Pantheism– seeing God/the Divine as the same as the Universe/nature

Universal Pantheist Society-includes pantheists, panentheists, cosmotheists, religious naturalists etc.

World Pantheist Movement– scientific/natural pantheism, broke off from the UPS and is now larger

Panentheism– sees God/the Divine as both pervading and transcending the Universe

Secularism– Not the Same as Atheism! In an United States context it can mean separation of church and state- state secularism. A secularist may advocate for the rights of nonreligious people, and ending forms of religious privilege, dissuade religious influence over political decision-making and public discourse- they can be religious or non-religious on a personal level. Christian fundamentalists/evangelicals in the United States often claim that advocacy for separation of church and state and loss of Christian privilege is “creeping secularism/secular humanism” and is an erosion of their religious freedom. Seriously, for years I didn’t know secular humanists were a real group of people, because they just sounded like Jerry Falwell’s imaginary bogeymen!

November 17, 2015 at 7:11 am 6 comments

Thanks to Atheists, UUism is no longer a Religion

Does anyone make the connection between the lack of ethnic & socio-economic diversity in Unitarian Universalism and what amounts to a suppression and denial of religious ecstasy, mysticism, and ritual? This seems to get occasionally mentioned, but since we only seem to pat ourselves on the back for our theological/spiritual praxis diversity, but not actually discuss and engage with it. We might have to talk about touchy-feely spiritual “woo” stuff, that would be too gosh darned awkward!

OK, I get that we’re typically “low-church” based on our congregationalist & Puritan roots. And we’re big on Enlightenment-style free-thinking and rationality. But I’ve heard stories about U.U. fellowships/societies that made me scratch my head. A group that insisted that lighting candles at Christmas time was “too religious”. OK, even if it’s a purely humanist observation of the Earth’s axial tilt, you can still light candles to celebrate the winter solstice. Light in darkness. It’s not just a religious thing! And another UU fellowship that wouldn’t sing hymns- yes the even the “Yay, We are Privileged New Englanders and Reason & Religious Freedom Are Fabulous!” type ones. They were too worried that music would lead people to be emotional and be easily manipulated and they’d turn into a cult. Or something. So yeah, my favorites in the hymnal tend to be African-American gospel/spirituals, even though I’ve never been enslaved or anything nearly so bad, I feel a lot more connected to that musical tradition when I’m feeling depressed and sheepishly un(der)employed while trying to filter out perky “Get your pledges in!” speeches. Even when we sing a whole service-full of gospel songs, the minister usually has to cajole the stiff-upper lipped white folks into clapping and *really* belting out the Hallelujahs. And I’m pretty sure we’re in no danger of becoming a cult…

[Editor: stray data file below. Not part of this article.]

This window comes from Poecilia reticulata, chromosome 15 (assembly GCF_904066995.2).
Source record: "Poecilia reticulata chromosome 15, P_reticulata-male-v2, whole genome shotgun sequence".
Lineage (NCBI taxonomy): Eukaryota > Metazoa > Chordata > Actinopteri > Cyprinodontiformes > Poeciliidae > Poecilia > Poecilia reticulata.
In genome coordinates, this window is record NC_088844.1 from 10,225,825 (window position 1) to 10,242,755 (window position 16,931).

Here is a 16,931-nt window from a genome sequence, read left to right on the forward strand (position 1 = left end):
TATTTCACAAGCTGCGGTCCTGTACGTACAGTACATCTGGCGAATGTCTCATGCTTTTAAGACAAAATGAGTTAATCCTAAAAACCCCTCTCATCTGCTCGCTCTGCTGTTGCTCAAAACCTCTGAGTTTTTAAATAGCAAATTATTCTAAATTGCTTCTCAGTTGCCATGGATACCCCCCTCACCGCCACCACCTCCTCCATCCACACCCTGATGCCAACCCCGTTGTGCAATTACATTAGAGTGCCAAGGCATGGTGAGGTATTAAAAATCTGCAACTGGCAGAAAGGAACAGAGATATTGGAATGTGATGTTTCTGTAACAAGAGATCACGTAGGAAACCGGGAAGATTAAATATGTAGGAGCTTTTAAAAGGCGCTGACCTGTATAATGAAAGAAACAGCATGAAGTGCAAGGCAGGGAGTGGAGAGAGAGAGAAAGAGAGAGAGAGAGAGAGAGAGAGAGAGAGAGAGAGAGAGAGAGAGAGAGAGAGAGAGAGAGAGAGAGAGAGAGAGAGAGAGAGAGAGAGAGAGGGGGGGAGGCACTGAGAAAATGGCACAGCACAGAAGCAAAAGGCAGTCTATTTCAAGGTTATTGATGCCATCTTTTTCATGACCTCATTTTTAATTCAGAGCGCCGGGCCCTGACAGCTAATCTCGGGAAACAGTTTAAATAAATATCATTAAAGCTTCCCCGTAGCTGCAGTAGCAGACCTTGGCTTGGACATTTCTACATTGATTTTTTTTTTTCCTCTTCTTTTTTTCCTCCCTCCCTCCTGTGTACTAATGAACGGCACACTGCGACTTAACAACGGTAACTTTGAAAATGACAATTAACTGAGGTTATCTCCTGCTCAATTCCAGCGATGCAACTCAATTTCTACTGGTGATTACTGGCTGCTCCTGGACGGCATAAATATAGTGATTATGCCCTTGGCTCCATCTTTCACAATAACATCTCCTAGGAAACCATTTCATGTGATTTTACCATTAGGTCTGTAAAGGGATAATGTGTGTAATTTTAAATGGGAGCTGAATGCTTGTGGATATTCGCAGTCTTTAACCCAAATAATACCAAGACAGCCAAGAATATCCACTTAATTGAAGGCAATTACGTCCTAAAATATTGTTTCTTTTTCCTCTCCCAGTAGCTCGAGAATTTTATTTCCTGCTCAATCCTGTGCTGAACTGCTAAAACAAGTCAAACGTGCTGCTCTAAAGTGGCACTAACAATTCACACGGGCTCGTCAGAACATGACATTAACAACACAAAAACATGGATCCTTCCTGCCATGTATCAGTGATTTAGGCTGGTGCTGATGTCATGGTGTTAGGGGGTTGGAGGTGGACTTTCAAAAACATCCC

People have told me that Unity is the “conservative/traditional/Christian” Unitarian church in the Twin Cities, which my raised-fundamentalist Lutheran fiance finds especially amusing. Probably because of things like…we have a supplemental hymnal for Christmas for the songs that were kicked out of the official UU hymnal for being too Christian..and even those have some theological adjustments from the traditional versions! Atheists whine to me about being offended by references to the super-vague “Ground of Being”, Spirit of Love and Life and what have you…I have serious doubts that this essence is the same deity as YHWH, if it’s a deity at all…I’m sorry, but if you are an atheist (especially an educated white atheist) in the Twin Cities metro, your license to whine about oppression has been officially revoked. There’s the Minnesota Humanists, the Minnesota Atheists, and MN Atheists for Human Rights, the First Unitarian Society which is pretty staunchly humanist, and if that’s still not ungodly enough, the Sunday Assembly meets there once a month. I believe there ought to be space in UUism for a variety of religious viewpoints, including atheism. Problem is, UUs are too wishy-washy. When a UU criticizes New Atheists (i.e. anti-theists) people get mad and claim we’re “oppressing” all atheists. When I came in here as a Pagan & polytheist, I didn’t complain about the default monotheistic/Biblical language. I studied the history of UUism and understood its origins in deeply religious people. I didn’t expect it to meet all of my specific spiritual needs, I was mostly looking for a broader and more stable community. Now there are other Pagans with religious hangovers that act just as bratty as some of the atheists, and conversely there are plenty of atheists who play nicely with the liberal religious heritage of UUism, while carving a slice for themselves- contributing sermons, rites of passage, readings, etc. that fit with their values and beliefs.